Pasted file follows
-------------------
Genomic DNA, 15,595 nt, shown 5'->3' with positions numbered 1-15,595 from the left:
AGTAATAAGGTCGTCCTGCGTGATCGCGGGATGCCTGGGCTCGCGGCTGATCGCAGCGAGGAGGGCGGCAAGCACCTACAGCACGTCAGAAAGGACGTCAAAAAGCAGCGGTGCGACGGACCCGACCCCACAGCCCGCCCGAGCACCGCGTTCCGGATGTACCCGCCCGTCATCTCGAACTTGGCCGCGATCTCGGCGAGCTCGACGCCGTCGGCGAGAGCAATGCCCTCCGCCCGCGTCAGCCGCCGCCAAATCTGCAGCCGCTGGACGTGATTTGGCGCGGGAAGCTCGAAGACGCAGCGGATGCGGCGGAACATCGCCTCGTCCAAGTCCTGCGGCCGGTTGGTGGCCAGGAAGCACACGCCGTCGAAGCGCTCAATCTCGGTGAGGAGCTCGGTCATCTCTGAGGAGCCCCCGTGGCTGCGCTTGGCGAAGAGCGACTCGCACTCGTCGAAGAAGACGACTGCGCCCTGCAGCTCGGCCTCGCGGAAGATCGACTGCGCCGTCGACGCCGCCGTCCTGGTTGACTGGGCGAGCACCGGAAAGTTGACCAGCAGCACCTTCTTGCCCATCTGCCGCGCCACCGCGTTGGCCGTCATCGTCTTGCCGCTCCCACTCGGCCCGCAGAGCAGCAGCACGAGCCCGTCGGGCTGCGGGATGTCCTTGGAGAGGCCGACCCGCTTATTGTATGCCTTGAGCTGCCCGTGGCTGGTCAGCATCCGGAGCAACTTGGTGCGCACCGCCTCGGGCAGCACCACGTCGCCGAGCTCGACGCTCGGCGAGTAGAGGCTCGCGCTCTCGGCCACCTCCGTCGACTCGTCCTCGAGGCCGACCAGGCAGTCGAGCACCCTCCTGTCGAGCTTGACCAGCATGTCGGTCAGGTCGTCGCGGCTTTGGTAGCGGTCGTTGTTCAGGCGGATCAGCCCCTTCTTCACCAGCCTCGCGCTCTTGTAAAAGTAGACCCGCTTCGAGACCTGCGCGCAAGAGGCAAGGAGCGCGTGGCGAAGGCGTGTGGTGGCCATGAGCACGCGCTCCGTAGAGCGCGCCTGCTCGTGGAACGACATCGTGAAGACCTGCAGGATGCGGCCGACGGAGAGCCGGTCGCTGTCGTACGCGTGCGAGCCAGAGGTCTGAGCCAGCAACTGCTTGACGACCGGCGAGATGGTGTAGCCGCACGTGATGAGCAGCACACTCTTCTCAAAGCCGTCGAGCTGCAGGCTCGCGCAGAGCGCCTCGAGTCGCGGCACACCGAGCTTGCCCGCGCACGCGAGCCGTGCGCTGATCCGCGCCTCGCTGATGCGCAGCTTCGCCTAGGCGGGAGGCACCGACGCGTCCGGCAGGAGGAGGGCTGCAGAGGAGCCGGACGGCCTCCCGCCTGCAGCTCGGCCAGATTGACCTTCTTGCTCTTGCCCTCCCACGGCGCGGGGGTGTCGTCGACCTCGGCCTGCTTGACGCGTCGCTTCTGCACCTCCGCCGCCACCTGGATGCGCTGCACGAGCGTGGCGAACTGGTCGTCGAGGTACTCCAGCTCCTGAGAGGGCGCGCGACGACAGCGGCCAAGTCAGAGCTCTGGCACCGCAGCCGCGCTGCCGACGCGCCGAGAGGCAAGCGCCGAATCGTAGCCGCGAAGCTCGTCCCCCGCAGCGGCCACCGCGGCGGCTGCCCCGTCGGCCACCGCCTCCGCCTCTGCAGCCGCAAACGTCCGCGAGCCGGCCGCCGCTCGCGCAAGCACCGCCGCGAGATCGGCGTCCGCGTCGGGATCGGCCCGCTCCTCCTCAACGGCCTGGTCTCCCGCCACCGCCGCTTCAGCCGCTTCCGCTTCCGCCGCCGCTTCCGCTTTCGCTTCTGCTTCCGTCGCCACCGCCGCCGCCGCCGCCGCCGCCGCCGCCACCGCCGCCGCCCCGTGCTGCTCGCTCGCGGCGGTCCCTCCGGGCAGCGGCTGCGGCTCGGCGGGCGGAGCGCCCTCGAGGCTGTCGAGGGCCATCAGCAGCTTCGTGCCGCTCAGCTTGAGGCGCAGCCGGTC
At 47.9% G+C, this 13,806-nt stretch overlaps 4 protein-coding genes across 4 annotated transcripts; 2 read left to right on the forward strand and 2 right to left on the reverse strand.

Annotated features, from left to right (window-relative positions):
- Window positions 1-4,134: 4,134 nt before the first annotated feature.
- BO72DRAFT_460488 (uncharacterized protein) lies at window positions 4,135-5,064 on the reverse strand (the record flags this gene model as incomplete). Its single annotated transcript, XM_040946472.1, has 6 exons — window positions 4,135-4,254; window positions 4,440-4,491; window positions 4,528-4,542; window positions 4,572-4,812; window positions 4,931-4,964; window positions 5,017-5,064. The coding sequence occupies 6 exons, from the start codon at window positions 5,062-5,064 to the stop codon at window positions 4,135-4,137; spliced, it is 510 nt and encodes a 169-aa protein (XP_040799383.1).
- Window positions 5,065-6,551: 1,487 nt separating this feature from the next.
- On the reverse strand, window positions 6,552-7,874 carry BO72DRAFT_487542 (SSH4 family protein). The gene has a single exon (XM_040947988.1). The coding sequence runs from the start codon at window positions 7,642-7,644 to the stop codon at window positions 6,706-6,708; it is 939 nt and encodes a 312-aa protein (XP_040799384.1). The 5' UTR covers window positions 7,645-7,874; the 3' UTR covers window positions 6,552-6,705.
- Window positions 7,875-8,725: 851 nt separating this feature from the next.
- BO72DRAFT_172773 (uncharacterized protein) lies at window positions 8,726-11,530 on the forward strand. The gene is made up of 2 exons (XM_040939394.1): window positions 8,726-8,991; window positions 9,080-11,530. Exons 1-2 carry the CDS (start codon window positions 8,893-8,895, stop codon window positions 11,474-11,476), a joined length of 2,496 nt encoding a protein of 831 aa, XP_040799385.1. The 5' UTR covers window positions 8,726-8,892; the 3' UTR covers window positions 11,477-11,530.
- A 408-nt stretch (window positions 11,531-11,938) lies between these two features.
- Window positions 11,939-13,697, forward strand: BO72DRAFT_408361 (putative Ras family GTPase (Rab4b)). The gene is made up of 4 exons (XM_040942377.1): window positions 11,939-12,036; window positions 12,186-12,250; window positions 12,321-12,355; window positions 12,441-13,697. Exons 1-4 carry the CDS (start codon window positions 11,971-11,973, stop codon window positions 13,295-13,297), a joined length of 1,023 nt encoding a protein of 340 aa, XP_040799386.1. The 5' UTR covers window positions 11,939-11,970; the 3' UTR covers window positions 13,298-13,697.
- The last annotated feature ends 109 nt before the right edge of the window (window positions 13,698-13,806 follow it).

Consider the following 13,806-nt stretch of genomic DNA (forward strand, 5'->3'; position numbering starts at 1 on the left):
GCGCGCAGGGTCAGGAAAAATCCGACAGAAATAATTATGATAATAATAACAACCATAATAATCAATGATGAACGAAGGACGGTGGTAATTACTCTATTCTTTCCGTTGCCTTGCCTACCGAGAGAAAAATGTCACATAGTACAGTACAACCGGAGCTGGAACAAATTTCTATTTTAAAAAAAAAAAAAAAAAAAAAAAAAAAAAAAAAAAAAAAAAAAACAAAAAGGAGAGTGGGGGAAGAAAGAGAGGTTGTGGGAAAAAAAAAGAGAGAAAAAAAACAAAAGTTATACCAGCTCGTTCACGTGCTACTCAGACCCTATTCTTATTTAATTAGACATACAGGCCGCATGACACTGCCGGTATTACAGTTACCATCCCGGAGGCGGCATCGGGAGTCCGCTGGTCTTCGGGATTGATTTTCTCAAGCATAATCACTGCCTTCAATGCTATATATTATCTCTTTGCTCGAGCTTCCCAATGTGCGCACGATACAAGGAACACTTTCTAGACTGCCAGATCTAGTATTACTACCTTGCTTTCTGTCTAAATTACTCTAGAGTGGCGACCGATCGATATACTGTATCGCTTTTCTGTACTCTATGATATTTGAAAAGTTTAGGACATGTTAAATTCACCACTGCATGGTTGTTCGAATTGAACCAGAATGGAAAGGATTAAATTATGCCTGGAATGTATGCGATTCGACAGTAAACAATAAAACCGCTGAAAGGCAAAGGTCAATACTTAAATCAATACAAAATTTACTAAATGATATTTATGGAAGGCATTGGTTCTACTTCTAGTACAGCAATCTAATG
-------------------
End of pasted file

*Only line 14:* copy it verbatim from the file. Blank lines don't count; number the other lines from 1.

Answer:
Consider the following 13,806-nt stretch of genomic DNA (forward strand, 5'->3'; position numbering starts at 1 on the left):